Vital Vinyl: Nergal Opens Up About Behemoth’s History, ‘The Satanist’ + More
It’s hard to talk to any metal fan about new music without the conversation quickly turning to Behemoth‘s 10th studio album, ‘The Satanist.’ Released earlier this year, ‘The Satanist’ is already being hailed as one of the best albums of 2014. In addition to the music, Behemoth made sure that the vinyl experience built around the album would be one of the best of the year as well. With many different color variations, a unique album cover and a 12-inch, 24-page book, ‘The Satanist’ is an album that should find its way into your collection soon if it hasn’t already.
“The world is becoming more and more digitalized,” Behemoth frontman and founding member Nergal tells Loudwire in an exclusive chat about all things vinyl. “To us artists, we try to balance the tendency to put up formats that are lacking quality. You can’t really say anything about quality with mp3s. People appreciate it, it’s useful. I’ve got plenty of music on my iPhone, but on the other hand, I still buy LPs. I buy CDs. I appreciate booklets. It’s an extension of our art, it’s an extension of our message. The mp3 format is not, period.”
It’s obvious that Nergal is passionate about the format, but that passion doesn’t just stem from his concern for quality. “I myself am a huge LP fan and collector. I love to have all possible editions of my own records, that’s actually what gives me a boner,” he says. “For a lot of aesthetic reasons, I truly love it.” There’s no question that ‘The Satanist’ has a lot of aesthetic appeal, starting with the vinyl-specific album cover.
Created by artist Denis Forkas, the artwork for ‘The Satanist’ is equally beautiful as it is terrifying. First coming across his work on Facebook, it didn’t take long for Nergal to connect with Forkas in Moscow. In fact, Nergal will be heading back to Moscow very soon to purchase the original piece of art used for ‘The Satanist.’ One of the many reasons that the Behemoth frontman feels he must own the art is that he is a part of it. “I would hate for him to give it away or sell it to a third party, it’s a piece that contains my blood,” Nergal explains about the art. Forkas actually used Nergal’s blood as part of his paint. “I kind of dedicated my blood to this art and to help others feel the meaning of the message. But at the end of the day, it belongs to me so I need to buy it back. That’s what I’m doing.”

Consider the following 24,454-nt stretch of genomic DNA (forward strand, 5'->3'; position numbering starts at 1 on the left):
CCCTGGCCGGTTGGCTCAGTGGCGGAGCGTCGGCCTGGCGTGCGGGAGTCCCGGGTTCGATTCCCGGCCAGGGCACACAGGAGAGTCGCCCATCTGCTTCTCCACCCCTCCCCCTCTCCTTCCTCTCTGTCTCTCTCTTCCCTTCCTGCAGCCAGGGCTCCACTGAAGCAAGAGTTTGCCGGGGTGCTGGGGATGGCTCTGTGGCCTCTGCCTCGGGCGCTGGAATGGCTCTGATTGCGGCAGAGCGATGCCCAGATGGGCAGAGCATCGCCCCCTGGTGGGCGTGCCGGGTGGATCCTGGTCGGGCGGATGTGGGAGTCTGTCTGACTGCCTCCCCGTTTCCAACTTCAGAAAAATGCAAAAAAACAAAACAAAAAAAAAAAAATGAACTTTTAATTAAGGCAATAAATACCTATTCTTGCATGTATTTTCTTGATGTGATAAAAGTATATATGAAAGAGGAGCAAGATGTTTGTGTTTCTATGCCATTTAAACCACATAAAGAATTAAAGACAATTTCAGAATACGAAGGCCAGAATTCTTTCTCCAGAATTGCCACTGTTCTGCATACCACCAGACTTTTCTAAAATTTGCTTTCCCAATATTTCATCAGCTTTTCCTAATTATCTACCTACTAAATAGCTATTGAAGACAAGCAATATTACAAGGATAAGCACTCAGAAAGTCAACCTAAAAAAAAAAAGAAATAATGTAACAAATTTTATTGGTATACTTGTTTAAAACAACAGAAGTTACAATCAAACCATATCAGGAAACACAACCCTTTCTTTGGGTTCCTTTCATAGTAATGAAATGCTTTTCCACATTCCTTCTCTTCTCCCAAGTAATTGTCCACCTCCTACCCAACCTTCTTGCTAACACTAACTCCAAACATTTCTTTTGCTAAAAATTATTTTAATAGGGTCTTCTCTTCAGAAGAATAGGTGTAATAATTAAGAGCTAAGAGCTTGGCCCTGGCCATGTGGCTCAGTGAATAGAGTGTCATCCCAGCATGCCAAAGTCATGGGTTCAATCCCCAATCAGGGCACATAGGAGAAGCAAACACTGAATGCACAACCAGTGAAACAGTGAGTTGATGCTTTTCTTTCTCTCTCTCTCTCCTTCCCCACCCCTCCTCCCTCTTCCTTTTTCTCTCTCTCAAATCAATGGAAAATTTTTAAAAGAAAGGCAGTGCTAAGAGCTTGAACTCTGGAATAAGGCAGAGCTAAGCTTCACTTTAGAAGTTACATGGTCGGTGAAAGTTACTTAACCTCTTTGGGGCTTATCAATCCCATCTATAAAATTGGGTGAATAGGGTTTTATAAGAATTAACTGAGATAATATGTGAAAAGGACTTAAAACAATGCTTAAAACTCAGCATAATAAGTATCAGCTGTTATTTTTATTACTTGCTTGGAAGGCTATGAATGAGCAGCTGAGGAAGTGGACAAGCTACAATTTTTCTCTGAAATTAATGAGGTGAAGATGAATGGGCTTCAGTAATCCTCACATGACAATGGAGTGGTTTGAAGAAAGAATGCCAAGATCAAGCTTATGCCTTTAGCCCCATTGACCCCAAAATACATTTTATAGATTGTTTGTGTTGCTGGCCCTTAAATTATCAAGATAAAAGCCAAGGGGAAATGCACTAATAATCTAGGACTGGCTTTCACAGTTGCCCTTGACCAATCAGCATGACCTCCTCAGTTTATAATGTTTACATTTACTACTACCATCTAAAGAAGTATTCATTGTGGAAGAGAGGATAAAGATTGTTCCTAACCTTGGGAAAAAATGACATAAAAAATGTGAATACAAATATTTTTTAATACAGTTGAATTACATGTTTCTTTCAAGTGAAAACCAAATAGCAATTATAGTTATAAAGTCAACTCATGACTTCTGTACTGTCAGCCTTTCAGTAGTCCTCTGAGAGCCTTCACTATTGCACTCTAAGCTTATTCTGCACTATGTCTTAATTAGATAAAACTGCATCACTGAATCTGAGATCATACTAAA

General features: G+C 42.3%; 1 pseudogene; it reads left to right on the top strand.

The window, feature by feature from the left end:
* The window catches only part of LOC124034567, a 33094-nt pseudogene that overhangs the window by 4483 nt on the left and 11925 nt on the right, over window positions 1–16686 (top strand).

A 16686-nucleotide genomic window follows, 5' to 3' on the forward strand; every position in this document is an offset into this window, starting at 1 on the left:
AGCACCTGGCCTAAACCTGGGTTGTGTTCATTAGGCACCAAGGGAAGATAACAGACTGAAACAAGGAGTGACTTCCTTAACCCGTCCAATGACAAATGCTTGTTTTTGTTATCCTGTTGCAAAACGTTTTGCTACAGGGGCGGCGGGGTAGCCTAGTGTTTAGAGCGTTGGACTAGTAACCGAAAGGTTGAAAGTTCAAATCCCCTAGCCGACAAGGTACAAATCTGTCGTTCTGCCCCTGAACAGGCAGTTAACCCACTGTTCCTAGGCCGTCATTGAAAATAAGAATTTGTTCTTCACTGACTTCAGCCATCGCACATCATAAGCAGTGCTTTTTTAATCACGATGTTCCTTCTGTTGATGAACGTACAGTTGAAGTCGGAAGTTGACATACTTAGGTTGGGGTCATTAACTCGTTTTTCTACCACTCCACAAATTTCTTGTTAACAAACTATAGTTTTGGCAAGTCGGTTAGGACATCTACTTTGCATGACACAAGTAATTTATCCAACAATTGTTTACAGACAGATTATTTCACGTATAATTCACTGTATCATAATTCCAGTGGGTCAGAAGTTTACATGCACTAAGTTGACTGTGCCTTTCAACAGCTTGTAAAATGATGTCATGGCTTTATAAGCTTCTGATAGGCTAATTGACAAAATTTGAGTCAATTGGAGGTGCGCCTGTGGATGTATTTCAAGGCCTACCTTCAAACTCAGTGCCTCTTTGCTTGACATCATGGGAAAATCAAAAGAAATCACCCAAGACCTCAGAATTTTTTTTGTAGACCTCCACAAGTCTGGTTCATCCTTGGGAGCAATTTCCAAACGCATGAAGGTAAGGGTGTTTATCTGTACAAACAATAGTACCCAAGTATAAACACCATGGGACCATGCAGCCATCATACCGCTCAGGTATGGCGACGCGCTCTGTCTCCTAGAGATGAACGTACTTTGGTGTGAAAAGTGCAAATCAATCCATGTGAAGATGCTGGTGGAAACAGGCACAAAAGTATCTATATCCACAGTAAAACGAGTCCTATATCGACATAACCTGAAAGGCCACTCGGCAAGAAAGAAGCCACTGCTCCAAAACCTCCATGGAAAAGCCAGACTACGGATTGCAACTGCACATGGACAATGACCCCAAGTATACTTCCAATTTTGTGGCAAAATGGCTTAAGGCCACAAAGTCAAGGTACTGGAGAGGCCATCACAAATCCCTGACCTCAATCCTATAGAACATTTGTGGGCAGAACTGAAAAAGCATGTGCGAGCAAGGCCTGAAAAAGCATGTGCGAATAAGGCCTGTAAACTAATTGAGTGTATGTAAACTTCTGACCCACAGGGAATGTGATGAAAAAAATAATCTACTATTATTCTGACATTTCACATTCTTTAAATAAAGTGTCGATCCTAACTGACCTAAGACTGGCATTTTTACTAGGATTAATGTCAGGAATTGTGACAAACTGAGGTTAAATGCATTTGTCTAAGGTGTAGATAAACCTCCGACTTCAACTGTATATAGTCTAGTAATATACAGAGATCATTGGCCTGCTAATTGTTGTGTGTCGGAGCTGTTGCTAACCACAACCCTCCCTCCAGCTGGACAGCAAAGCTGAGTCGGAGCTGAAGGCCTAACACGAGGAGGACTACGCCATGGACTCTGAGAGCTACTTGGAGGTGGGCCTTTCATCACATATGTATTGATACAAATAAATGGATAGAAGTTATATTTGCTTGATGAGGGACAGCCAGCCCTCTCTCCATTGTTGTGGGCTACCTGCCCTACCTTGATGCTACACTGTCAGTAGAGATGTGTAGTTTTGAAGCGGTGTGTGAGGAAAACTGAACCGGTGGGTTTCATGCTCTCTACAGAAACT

The artwork is part of the overall experience and without it, fans can’t do the music justice. Of course, the cover never looks better than on the high-quality 12-inch jacket of the vinyl release. Nergal emphatically tells us, “I think the LP version of ‘The Satanist’ is the most complete version.” Another part of the experience lies within the massive book contained in the jacket. Fans get 24 pages of artwork, lyrics and more, all enhancing the journey when listening to ‘The Satanist.’
For a lot of metal fans, ‘The Satanist’ is not their first experience with Behemoth. In fact, the band’s debut full-length, ‘Sventevith (Storming Near the Baltic),’ laid a foundation for the band nearly 20 years ago. Undergoing several different releases since its debut in 1995, ‘Sventevith’ was most recently reissued on the Metal Mind label via MVD Entertainment Group. As proud as Nergal is of ‘The Satanist’ – he calls it “the biggest Behemoth record that has ever been created” – he still has a lot of appreciation for his band’s debut.
“I’m very sentimental about our very first releases. I respect them. They’re my children, so I’ll never reject them,” he states. “I was like 16 or 17 when recording ‘Sventevith,’ I had no experience whatsoever, I was just a kid who had all the passion of this world for his music and this genre. I just wanted to live it. When I get time to listen to ‘Sventevith,’ it has its value and it really hasn’t lost it throughout the years. There’s an old-school group of Behemoth fans who think ‘Sventevith’ is our magnum opus. I respect that. Part of me, part of my history, part of the band’s history, is kind of underrated.”
Any band can release their music on vinyl, but it takes an intentional effort to embrace the true experience of what it means to be a real part of that medium. It’s a combination of many things, including the quality of wax, the artwork, the extras and of course, the music. But when a band has such a strong affinity to their history as well, it takes the experience to a new level. Not only can fans enjoy Behemoth’s latest endeavor, but they have the opportunity to get their hands on ‘Sventevith,’ a stripped-down and raw album that connects everything Behemoth has done – and will do – in their career.
Wrapping up the chat, Nergal tells us, “People either like Behemoth or they don’t. I actually hope we’re not part of any genre, I hope we’re creating something very, very unique.” It’s safe to say that Behemoth are doing just that, and the amount of effort and dedication they put into all of their vinyl releases only helps to enhance that unique experience.
If you haven’t yet, get your hands on ‘The Satanist’ as soon as you can. Sold-out via Metal Blade Records since before it was released, check in with your local record store to secure a copy. The latest reissue of ‘Sventevith (Storming Near the Baltic)’ is out now via MVD and housed in a heavy-duty jacket with a printed inner sleeve. Get the record that started it all for Behemoth right here.
Behemoth, ‘The Satanist’
Behemoth, ‘Sventevith (Storming Near the Baltic)’